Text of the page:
Civil War Economy Analysis

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Throughout history one thing has always played a role in starting conflicts, and in a sense is one of the base things that drives us: Needs. The thing with needs is that there is a limited amount of solutions to those needs. This is the base principle of economics, and similarly to this concept of needs, the Civil War had many economic implications.More specifically the economic differences between the North and the South caused the Civil War. The biggest factor that contributed to this was the Confederacies one-commodity system. Without economic diversity in the South, the North’s relatively diverse economy pressured the south heavily. The North’s agriculture was more focused on sustainable crops and overall was much more productive in comparison…show more content…
After the invention of the cotton gin, only then was cotton a profitable resource to work with. Before this indigo and sugar were some of the top exports. Most of these accounted for a large part of the South’s economic productiveness. If the world economy decided to not need cotton anymore, the South would crumble. Most large leaders in the North and South saw this distinction, and it was heavily credited as the leading factor of the Civil War. Raw cotton even after it became ‘profitable’ to sell was highly dependent on external forces, which meant that growing it was risky because it was a highly nutrient demanding crop. This meant that after using a field a few times for cotton production that you would have to move on, or grow something much less profitable. Only the top portion of the farmers in the South could afford to sustainably, and profitably produce cotton in large amounts. Most farmers in the South had much smaller farms, and more often than not would go into debt. This relative economic instability when compared to the North was the leading cause of the Civil…show more content…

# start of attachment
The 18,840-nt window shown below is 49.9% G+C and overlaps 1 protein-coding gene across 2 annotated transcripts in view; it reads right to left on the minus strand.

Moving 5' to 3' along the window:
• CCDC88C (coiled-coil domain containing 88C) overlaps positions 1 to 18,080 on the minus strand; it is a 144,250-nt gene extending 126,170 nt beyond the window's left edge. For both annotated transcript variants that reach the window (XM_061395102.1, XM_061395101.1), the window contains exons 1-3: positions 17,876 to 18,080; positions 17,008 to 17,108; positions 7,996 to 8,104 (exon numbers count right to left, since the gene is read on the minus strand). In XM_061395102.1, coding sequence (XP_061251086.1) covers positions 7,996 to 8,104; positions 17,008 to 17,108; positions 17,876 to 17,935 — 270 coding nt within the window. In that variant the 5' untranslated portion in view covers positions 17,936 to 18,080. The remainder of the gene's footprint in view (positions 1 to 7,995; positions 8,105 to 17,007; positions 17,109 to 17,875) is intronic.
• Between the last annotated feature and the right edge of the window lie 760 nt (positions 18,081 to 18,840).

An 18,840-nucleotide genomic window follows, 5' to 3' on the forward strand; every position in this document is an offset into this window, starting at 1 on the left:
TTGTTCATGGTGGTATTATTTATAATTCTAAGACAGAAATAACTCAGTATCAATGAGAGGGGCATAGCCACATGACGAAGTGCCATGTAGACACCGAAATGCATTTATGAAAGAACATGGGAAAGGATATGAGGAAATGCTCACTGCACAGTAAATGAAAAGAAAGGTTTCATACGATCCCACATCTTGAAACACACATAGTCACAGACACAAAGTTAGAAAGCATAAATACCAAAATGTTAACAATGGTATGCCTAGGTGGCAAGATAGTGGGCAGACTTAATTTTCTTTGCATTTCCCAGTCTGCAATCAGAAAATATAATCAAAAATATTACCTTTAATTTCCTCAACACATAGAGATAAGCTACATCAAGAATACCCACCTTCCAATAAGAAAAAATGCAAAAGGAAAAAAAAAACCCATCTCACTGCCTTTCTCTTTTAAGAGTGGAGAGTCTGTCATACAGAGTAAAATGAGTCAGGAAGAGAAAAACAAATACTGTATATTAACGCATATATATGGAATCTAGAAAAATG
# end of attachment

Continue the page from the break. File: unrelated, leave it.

As mentioned earlier Britain imported 75% of it’s raw cotton from the Confederacy. Many leaders at the time, in the North and the South, thought that Britain would come to their economic partners aid if someone attacked them. This meant that Southern leaders like Jefferson Davis were much more confident in starting a war. When the war started however Britain did not come to the aid of their economic partner, and instead let the prices of cotton and cotton textiles skyrocket. This mislead trust and reliance on a hunch seemed like an extremely important asset for the South before and during the war, but ultimately this lead to the start of an unbalanced Civil War with false hope supporting the
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